Collie Origins: The Collie's exact origins are shrouded in mystery. Over the years, it has been the subject of much research and speculation. The famous 18th century naturalist Buffoon, was of the opinion that the Collie was one of the oldest breeds in the canine family. However, it has never been proven that the Collie was in fact a descendant of the ancient sheepdog he refers to.
The origin of the word "Collie" is as obscure as the breed itself. Though several new theories have recently been advanced, on the origin of the breed and its name, due to the lack of irrefutable data, nothing can be proven without a doubt. What we do know, is that in the 19th century, the Collie was used extensively as a herding dog and hailed from the highlands of Scotland and Northern England. Some sources claim that the Collie's original ancestors were brought to the British Isles by Roman conquerors in the middle of the first century. Whatever the origins, by the late 1800's the Collie was firmly implanted in the British Isles as the Herding dog of choice! However the true popularity of the breed came about during the 1860's when Queen Victoria visited the Scottish Highlands and fell in love with the breed. From that point on Collies became very fashionable.
Collie Size: Collies are a medium sized dog, with females ranging from 22" to 24" and males ranging from 24" to 26" at maturity. Traditionally Collie bitches are smaller than their male counterparts and can weigh from 50 to 70 pounds. Males have been known to weigh from 55 to 90 pounds.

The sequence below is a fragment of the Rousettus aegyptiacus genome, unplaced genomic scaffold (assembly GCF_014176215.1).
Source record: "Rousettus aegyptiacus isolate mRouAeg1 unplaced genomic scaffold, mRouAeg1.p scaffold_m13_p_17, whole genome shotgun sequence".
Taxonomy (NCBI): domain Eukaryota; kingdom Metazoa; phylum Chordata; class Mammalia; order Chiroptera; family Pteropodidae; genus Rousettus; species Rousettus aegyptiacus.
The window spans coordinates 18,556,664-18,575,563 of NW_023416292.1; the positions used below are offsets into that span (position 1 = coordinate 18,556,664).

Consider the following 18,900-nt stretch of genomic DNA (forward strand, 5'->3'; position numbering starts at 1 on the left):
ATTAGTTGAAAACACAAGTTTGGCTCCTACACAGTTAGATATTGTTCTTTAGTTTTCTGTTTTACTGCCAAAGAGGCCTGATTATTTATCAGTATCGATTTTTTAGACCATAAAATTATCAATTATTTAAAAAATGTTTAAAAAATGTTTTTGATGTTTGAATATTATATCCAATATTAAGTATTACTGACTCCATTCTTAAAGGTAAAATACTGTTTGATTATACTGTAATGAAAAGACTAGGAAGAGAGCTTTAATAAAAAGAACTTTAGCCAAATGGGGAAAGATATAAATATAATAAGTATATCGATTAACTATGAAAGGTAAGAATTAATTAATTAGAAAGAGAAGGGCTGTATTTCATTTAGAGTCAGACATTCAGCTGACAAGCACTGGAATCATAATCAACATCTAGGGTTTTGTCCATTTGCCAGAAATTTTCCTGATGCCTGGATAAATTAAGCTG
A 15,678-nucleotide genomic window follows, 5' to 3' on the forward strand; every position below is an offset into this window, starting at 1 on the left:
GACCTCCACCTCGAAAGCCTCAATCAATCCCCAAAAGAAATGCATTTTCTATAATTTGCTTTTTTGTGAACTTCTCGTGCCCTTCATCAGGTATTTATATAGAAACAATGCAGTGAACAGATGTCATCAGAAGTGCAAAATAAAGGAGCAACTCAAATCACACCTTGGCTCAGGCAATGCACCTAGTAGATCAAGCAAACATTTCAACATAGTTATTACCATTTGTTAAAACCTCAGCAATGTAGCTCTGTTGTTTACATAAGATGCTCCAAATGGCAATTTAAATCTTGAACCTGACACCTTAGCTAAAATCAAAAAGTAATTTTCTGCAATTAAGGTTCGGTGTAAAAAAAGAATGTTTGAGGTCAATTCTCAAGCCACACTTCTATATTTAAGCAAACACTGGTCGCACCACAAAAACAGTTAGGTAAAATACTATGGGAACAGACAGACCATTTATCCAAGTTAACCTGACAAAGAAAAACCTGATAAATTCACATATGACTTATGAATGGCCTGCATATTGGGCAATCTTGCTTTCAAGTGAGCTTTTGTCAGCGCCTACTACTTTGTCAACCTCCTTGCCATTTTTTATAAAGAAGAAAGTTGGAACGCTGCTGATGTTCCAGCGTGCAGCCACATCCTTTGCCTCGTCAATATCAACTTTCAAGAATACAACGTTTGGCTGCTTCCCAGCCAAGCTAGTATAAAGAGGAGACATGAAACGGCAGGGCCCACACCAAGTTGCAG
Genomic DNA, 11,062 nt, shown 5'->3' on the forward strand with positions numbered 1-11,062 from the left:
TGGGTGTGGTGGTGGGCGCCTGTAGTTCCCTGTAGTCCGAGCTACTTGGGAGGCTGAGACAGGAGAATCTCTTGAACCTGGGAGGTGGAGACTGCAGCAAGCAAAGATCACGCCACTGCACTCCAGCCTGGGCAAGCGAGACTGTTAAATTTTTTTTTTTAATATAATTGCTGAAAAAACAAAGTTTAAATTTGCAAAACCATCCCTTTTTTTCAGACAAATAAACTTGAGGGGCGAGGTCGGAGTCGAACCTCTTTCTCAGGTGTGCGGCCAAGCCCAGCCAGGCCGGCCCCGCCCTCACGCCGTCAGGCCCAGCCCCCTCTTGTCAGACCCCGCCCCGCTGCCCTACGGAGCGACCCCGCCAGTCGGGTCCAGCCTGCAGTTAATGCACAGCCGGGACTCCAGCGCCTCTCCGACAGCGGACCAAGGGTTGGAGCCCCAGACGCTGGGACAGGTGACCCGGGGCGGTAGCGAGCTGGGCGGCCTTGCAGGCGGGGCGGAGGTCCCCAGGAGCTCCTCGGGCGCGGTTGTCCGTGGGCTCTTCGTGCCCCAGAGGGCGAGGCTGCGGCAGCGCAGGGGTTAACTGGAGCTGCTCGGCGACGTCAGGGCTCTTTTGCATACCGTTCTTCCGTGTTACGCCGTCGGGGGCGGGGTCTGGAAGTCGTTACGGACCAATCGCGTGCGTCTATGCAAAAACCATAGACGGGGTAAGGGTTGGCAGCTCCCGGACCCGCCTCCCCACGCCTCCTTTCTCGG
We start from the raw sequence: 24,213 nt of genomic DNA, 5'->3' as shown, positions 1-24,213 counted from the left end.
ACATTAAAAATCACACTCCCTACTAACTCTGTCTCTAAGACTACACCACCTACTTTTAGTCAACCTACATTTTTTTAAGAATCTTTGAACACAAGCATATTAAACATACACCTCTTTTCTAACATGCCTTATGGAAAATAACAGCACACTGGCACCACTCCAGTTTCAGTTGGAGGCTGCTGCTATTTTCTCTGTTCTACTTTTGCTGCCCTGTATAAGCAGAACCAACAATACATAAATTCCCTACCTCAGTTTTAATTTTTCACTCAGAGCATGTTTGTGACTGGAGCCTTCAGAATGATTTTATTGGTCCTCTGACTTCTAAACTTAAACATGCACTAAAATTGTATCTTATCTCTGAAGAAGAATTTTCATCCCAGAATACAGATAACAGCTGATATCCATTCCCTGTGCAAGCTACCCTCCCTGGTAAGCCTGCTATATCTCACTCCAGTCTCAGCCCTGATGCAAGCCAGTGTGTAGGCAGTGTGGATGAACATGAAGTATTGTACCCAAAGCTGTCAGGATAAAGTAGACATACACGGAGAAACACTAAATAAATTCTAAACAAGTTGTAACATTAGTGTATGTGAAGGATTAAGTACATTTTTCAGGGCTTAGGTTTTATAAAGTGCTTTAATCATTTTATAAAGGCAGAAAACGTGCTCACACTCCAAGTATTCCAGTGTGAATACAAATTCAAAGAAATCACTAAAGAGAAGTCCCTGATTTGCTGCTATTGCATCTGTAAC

Collie Longevity: Typically Collies live 10 to 14 years, with the median age being 12, although some have gone well into their 15th or 16th year.
Collie Character: The Collie is a hardy and healthy breed. Not only are they beautiful, but they are intelligent, friendly, loyal, loving and sensitive. They are real family dogs and are noted for being very people-friendly. Likewise, they are easy to train. In addition to being a very clean dog, they are one of the easiest breeds to housebreak. Most become housebroken at an early age, with very little effort. Collies are almost never a one-man dog. If raised properly and treated with respect, they make an ideal family pet. They are not recommended as a complete outside/backyard dog and under no circumstances should a Collie ever be chained or tied up. A word of caution......you can't just buy a Collie, and stick them away somewhere, only to be taken out when it suits you! They are notorious people dogs, known for wanting to be with their owners, and interacting with people.